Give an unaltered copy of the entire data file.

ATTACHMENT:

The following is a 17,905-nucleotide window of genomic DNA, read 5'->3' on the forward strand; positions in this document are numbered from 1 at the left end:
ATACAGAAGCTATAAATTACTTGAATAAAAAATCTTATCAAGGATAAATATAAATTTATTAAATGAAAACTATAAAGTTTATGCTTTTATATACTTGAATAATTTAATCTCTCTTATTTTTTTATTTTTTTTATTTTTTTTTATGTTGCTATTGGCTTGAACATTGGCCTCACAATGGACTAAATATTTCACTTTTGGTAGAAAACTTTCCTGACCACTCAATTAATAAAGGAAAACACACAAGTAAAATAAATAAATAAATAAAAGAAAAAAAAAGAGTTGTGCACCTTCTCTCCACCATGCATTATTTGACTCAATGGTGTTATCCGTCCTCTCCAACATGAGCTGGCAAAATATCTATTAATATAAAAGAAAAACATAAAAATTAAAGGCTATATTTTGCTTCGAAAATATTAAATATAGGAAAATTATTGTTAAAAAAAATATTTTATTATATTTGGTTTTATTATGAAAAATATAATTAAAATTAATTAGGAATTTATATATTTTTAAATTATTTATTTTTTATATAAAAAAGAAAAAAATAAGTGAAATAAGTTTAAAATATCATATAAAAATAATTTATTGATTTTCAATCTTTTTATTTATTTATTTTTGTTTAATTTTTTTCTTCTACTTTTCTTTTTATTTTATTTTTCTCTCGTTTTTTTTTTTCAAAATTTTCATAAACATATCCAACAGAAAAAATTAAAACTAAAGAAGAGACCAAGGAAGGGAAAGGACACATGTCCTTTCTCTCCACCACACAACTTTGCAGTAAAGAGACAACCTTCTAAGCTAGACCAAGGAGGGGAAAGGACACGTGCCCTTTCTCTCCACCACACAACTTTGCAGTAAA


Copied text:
The following is a 17,905-nucleotide window of genomic DNA, read 5'->3' on the forward strand; positions in this document are numbered from 1 at the left end:
ATACAGAAGCTATAAATTACTTGAATAAAAAATCTTATCAAGGATAAATATAAATTTATTAAATGAAAACTATAAAGTTTATGCTTTTATATACTTGAATAATTTAATCTCTCTTATTTTTTTATTTTTTTTATTTTTTTTTATGTTGCTATTGGCTTGAACATTGGCCTCACAATGGACTAAATATTTCACTTTTGGTAGAAAACTTTCCTGACCACTCAATTAATAAAGGAAAACACACAAGTAAAATAAATAAATAAATAAAAGAAAAAAAAAGAGTTGTGCACCTTCTCTCCACCATGCATTATTTGACTCAATGGTGTTATCCGTCCTCTCCAACATGAGCTGGCAAAATATCTATTAATATAAAAGAAAAACATAAAAATTAAAGGCTATATTTTGCTTCGAAAATATTAAATATAGGAAAATTATTGTTAAAAAAAATATTTTATTATATTTGGTTTTATTATGAAAAATATAATTAAAATTAATTAGGAATTTATATATTTTTAAATTATTTATTTTTTATATAAAAAAGAAAAAAATAAGTGAAATAAGTTTAAAATATCATATAAAAATAATTTATTGATTTTCAATCTTTTTATTTATTTATTTTTGTTTAATTTTTTTCTTCTACTTTTCTTTTTATTTTATTTTTCTCTCGTTTTTTTTTTTCAAAATTTTCATAAACATATCCAACAGAAAAAATTAAAACTAAAGAAGAGACCAAGGAAGGGAAAGGACACATGTCCTTTCTCTCCACCACACAACTTTGCAGTAAAGAGACAACCTTCTAAGCTAGACCAAGGAGGGGAAAGGACACGTGCCCTTTCTCTCCACCACACAACTTTGCAGTAAA